Travel Guide to Portugal

Supermarket Diaries: You had me at Rabbit Legs

By Sonia Nolasco

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pernas_de_coelho_assadas_no_forno_3Editor’s note: When Sonia’s in Portugal her favorite thing to do is to peruse the supermarket aisles. As she shuffles between the U.S. and Portugal, we’ll be bringing you her discoveries in “Supermarket Diaries.”

When I lived in Connecticut, I found myself in an argument with the butcher at the local supermarket – a risky move when his left hand held an enormous cleaver. I needed him to grind up a handful of selected meat—a sensible request considering it was the butcher counter. Coldly, he tells me “there’s already plenty ground up in the meat section.” No sh*t dude, I thought to myself. “I realize that but I would like to have these particular pieces ground up.” He insisted that it didn’t make sense to run an industrial grinding machine just for 3lbs of meat. This wasn’t going well, but I persisted and won. Or, maybe he won, because I never made the request again. I didn’t want to associate one of my favorite things to do—food shop—with all that drama. Here’s my ultimate beef with this: why have a butcher counter at all if there’s hardly a difference between what it offers and what’s already shrink wrapped in the meat section? I realize these aren’t independent butcher shops, but shouldn’t he be able to fulfill my request? Or is butcher synonymous with “marketing scheme”.

Luckily, my new hometown in the Philadelphia area has a decent non-supermarket butcher shop that will happily grind up my meat. Still, it’s not a butcher shop after my own heart. Other than chicken, pork and beef, all other meats (rabbit, duck, pheasant and others) are all frozen. And nothing against freezing food, but so disappointing that I can’t get these meats fresh—especially if I’m interested in whipping a meal up with them that day. Sigh …

Trips to Portugal have increased even more my desire to have a fulfilling supermarket experience on a regular basis. Jumbo, Continente, Pingo Doce and so on all carry a fresh assortment of meats including one of my all-time favorites—coelho (rabbit). On a recent trip, there they were, nearly 10 skinned rabbits winking back at me at one of Porto’s Pingo Doce supermarkets. There was no coldness from the man behind the counter. “How can I help you menina (young lady)?” He weighed my rabbit of choice. “Could you cut it up for a estufado (stew)?” He obliged without any hesitation. More than ever, I realized these people were speaking my language. And not just actual Portuguese, but a whole other language—there was something very visceral about our exchange. No explanations needed. As a Portuguese immigrant in the U.S. (probably the same for immigrants in general), you’re constantly caught up lost in translation moments, even if you speak the language fluently as I do. It’s the cultural nuances that get you, I guess …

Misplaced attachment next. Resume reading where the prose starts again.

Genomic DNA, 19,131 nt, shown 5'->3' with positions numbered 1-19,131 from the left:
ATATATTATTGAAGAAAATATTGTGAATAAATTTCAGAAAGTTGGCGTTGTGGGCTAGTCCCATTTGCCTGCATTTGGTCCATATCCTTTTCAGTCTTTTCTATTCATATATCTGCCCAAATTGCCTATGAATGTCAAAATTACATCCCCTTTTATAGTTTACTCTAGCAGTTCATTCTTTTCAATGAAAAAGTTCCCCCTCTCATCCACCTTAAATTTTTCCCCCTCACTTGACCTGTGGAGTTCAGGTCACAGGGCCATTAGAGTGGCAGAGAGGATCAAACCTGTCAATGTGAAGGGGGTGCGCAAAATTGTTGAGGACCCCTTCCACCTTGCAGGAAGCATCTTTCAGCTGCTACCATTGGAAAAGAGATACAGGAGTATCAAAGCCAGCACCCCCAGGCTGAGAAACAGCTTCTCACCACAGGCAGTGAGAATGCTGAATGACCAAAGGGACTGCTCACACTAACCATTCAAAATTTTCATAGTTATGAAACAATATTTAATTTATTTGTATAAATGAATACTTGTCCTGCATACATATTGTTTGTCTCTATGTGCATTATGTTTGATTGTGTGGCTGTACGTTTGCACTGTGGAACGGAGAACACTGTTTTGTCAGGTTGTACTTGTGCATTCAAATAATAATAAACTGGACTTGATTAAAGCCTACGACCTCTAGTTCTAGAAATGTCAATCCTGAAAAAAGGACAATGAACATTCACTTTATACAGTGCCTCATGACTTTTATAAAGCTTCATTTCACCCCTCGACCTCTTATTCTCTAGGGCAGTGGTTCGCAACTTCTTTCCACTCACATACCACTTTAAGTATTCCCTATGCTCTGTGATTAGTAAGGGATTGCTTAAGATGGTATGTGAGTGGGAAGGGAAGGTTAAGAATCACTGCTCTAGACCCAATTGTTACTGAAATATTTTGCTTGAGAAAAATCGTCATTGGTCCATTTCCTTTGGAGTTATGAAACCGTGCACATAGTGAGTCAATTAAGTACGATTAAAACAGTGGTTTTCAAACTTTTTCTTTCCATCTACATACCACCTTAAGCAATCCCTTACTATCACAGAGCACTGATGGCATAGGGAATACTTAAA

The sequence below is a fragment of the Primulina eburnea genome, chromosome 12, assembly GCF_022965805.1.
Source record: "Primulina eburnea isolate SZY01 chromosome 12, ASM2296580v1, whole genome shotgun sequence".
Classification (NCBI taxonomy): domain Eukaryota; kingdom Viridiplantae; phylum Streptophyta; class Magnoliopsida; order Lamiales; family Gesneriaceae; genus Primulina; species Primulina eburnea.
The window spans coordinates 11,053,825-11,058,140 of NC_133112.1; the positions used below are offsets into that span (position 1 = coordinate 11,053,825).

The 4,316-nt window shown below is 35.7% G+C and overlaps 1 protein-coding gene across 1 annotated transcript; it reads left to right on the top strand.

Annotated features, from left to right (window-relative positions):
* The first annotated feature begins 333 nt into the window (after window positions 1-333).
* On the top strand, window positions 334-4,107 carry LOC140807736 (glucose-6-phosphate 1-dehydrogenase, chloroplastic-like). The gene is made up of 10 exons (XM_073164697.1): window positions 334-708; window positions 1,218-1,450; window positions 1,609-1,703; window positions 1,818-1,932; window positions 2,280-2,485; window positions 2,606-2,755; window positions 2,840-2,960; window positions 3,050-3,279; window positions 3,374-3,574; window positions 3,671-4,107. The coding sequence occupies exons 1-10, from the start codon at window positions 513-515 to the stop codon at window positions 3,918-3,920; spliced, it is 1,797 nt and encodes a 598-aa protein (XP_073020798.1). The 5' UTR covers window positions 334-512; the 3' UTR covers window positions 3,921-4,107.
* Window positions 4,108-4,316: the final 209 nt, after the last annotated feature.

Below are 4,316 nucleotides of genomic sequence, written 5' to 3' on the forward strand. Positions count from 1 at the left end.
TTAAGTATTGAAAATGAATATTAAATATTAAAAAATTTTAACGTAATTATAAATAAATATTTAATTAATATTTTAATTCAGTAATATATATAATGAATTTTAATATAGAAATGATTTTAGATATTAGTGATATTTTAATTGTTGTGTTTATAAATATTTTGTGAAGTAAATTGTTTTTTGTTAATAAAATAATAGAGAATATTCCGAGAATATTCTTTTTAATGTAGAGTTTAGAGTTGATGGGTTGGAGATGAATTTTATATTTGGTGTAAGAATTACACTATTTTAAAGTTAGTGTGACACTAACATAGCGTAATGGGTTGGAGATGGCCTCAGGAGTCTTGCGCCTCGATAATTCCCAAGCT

Before I took the bag of rabbit from the man, I asked “Do you carry just rabbit legs?” My breathing stopped; I worried my food wonderland bubble was about to be burst. “We’re expecting them Wednesday.” My breathing returned … “Obrigada.” The day before my trip to Pingo Doce, I had spotted rabbit legs at Continente. I had wondered if this was common practice at all Portuguese supermarkets, akin to the ubiquity of chicken legs in the U.S. If the answer was yes, these were definitely supermarkets after my own heart!

And how did this Portuguese rabbit taste? Terrific! Taste is another challenge. Oftentimes when I buy rabbit in U.S. shops, it has a funky taste that I can’t quite place—musty maybe. Could it be the way they’re treated after the slaughter? Not quite sure, but I will be investigating, so stay tuned …

Até já,
Sonia Andresson-Nolasco

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Since 2005, Catavino has been exploring the Iberian Peninsula
looking for the very best food and wine experiences.

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Catavino is the best place to learn about travel, food
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